This post may or may not include anything instructive. Take from it what you will. Its ditty is powerful, though.
My eldest has Asperger’s. She’s outed herself in a personal essay published in a local magazine; in the d’var Torah she shared at her bat mitzvah; to her classmates over a few years’ time. Still, she doesn’t wear a sign with her diagnosis on it (sometimes she bridles at the notion of “diagnosis” itself), and she’s not the type to just announce that she has Asperger’s. But, in certain company and in certain circumstances, she lets it rip. Which, if you consider her doing so an impulsive act of blurting (is that a repetitious phrase?), is entirely in line with the syndrome.
Interestingly, now that she’s well into her teenage years, she is incredibly self-aware. Way more so, I’d argue, than folks not on the autism spectrum. For nearly a decade, she’s practiced (hard, like an athlete at her sport) a number of social skills that many people take for granted. One of them is thinking before saying (or blurting, as the case may be). That’s a skill everyone could benefit from and is one that is particularly difficult for people on the spectrum to grasp, exercise, and -- maybe, just maybe -- master.
Here’s an anecdote that captures how far she’s come: Once, at a dinner party and in the middle of the meal, my daughter -- then about 9 -- shared one of the many random facts she’d stored in her head, without thinking for a nanosecond that it was an inappropriate moment for her otherwise fascinating history lesson. “Did you know that in Roman times, people would eat until they threw up so they could just keep eating? They’d go to vomitoriums and force themselves to throw up.”
I remember with extreme clarity the look on our guests’ faces. My daughter didn’t pick up on other diners’ discomfort with the topic, nor that the topic itself was completely inappropriate (nor that everyone around the table immediately slowed down their eating or flat-out stopped chewing).
Just two weeks ago, we took my daughter’s nonagenarian great-grandmother to lunch. Even before the food arrived at a lovely open-air restaurant, the family matriarch went unresponsive at the table. My youngest daughter got very nervous and left the table. My eldest, however, sat with her great-grandmother, quietly checking on her condition and coaching me to call 9-1-1. It was her kindness and extreme concern for another, as well as her cool demeanor, that helped prompt me to call the paramedics. It was a good move: Our family matriarch indeed needed to be admitted to the hospital for an unexpected stay.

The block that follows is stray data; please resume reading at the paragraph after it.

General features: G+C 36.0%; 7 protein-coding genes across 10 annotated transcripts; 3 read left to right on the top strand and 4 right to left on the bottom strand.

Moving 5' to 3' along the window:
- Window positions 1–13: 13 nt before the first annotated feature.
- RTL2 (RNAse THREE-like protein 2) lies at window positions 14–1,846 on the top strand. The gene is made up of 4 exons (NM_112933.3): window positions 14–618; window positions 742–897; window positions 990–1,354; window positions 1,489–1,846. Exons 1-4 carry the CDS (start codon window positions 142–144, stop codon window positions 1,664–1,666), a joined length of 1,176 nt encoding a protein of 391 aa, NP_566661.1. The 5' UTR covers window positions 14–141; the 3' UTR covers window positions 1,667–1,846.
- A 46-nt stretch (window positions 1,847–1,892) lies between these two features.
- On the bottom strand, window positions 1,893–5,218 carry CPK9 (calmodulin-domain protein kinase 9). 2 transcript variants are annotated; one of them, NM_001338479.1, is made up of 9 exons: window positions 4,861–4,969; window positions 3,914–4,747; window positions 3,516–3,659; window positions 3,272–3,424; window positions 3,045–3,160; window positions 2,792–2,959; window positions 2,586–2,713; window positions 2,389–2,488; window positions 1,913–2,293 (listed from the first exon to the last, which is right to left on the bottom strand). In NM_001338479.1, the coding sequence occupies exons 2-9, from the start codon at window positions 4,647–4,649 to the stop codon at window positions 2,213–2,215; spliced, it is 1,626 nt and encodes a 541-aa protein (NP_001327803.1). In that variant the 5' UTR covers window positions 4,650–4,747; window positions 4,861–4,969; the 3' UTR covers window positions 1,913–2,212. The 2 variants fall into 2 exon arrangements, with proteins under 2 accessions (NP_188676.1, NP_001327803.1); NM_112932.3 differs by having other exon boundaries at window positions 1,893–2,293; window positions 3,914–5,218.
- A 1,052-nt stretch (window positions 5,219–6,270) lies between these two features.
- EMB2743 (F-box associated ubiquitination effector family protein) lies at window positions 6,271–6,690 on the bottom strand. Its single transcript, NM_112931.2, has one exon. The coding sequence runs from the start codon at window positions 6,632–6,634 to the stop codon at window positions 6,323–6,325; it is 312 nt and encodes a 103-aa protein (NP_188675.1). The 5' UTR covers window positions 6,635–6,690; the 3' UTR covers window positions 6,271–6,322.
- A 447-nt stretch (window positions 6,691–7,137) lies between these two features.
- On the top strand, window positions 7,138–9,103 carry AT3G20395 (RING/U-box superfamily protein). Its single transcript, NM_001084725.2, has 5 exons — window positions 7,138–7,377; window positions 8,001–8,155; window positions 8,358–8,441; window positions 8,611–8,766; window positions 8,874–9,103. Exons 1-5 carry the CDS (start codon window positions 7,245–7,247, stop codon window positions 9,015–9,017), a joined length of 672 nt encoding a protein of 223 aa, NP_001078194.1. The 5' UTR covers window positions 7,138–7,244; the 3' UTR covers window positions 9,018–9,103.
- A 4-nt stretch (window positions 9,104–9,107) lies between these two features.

Without my daughter’s years of practice meticulously gauging the needs -- social and otherwise -- of those around her, my high schooler likely would have left the table, too, without recognizing she may have been needed to assist in the loving way she was so capable of doing.
In retrospect, did her unruffled actions in that moment of muted panic surprise her? Nope. Rather, she knew the situation was clearly not about her, and she put another’s needs well above of her own.
Did that unusual experience change who she is at her core? Absolutely not.
Just last week, she and I were out to a casual dinner with a dear friend of mine and her son, who also has Asperger’s. The two teens have known one another for years and know one another’s quirks quite well, too. Both teens’ younger siblings were at an overnight camp, and so their camp was our current topic of conversation. Until my daughter blurted: “There should be an overnight camp for people with Asperger’s. (pause) But we’d all hate each other. So it probably wouldn’t work.” My friend, her son, and I burst out laughing, really like hyenas. Heads turned, and yet we kept right on guffawing, my daughter, too, at that point.
Even before we caught our breath, we all started sharing what attributes this Autism Spectrum Disorder overnight camp would offer its charges:
Plenty of books to read instead of engaging with other people.
35,000 food choices at each meal, to accommodate every camper’s allergy, preference, and mouth feel.
Cafeteria trays with 18 separate compartments so that no one food choice would touch another.
Absolutely no organized dances and -- God forbid -- no loud music, whatsoever.
Headphones for every camper, either to listen to one’s own music choice or to block out the world.
One cabin per camper, each equipped with both an A/C unit and a furnace, as well as a therapist.
The list goes -- and went -- on. At my daughter’s prompting.
It wasn’t an embarrassing moment. Rather, it was incredibly beautiful. So self-aware had she become that she could poke fun at herself and those like her and nail a long list of typical idiosyncrasies specific to a population of people described as the opposite of typical.
We never did come up with a name for this camp. According to my daughter, it would be a money-losing operation anyway. But, still, it should have a name; a concept that good should be labeled. Camp Aspie? Camp Everyone Sucks? Email us if a good camp name comes to mind.
In the meantime, perhaps this post is somewhat instructive. Learn to know yourself over a period of time, and you know your needs. They don’t have to be pie-in-the-sky needs (or wants), like my daughter and her buddy’s fictitious -- though perfect -- Asperger’s camp. Instead, your -- or your company’s -- needs could be fulfilled in a jif. No time to create excellent web content? No time to properly pitch your terrific organization to the press? No time to help your child boost his or her writing skills? 2B Writing Company does all that, and more. And in a measured way. No blurting.